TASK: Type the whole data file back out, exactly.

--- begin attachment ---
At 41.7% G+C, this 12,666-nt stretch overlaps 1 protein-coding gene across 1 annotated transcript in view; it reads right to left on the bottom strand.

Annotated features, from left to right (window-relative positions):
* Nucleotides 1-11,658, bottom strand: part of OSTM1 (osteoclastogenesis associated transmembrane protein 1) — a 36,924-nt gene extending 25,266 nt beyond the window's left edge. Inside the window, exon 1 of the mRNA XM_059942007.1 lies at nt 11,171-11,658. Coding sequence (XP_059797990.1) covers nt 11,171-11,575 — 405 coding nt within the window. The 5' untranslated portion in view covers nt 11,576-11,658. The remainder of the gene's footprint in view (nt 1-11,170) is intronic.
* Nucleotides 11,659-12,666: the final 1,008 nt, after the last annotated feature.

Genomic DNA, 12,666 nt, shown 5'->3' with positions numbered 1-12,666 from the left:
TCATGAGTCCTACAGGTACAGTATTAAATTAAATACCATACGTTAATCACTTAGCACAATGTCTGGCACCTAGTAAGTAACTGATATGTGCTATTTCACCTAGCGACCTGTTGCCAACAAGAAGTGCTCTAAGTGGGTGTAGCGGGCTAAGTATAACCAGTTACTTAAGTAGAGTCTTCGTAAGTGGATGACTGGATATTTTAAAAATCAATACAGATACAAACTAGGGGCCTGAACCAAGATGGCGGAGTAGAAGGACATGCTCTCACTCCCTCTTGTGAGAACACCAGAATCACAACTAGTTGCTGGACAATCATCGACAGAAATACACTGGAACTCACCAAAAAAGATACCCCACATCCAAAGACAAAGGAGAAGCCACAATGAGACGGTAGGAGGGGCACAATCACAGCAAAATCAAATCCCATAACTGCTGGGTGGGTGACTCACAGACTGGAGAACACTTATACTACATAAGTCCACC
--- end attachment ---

At 41.7% G+C, this 12,666-nt stretch overlaps 1 protein-coding gene across 1 annotated transcript in view; it reads right to left on the bottom strand.

Annotated features, from left to right (window-relative positions):
* Nucleotides 1-11,658, bottom strand: part of OSTM1 (osteoclastogenesis associated transmembrane protein 1) — a 36,924-nt gene extending 25,266 nt beyond the window's left edge. Inside the window, exon 1 of the mRNA XM_059942007.1 lies at nt 11,171-11,658. Coding sequence (XP_059797990.1) covers nt 11,171-11,575 — 405 coding nt within the window. The 5' untranslated portion in view covers nt 11,576-11,658. The remainder of the gene's footprint in view (nt 1-11,170) is intronic.
* Nucleotides 11,659-12,666: the final 1,008 nt, after the last annotated feature.

Genomic DNA, 12,666 nt, shown 5'->3' with positions numbered 1-12,666 from the left:
TCATGAGTCCTACAGGTACAGTATTAAATTAAATACCATACGTTAATCACTTAGCACAATGTCTGGCACCTAGTAAGTAACTGATATGTGCTATTTCACCTAGCGACCTGTTGCCAACAAGAAGTGCTCTAAGTGGGTGTAGCGGGCTAAGTATAACCAGTTACTTAAGTAGAGTCTTCGTAAGTGGATGACTGGATATTTTAAAAATCAATACAGATACAAACTAGGGGCCTGAACCAAGATGGCGGAGTAGAAGGACATGCTCTCACTCCCTCTTGTGAGAACACCAGAATCACAACTAGTTGCTGGACAATCATCGACAGAAATACACTGGAACTCACCAAAAAAGATACCCCACATCCAAAGACAAAGGAGAAGCCACAATGAGACGGTAGGAGGGGCACAATCACAGCAAAATCAAATCCCATAACTGCTGGGTGGGTGACTCACAGACTGGAGAACACTTATACTACATAAGTCCACC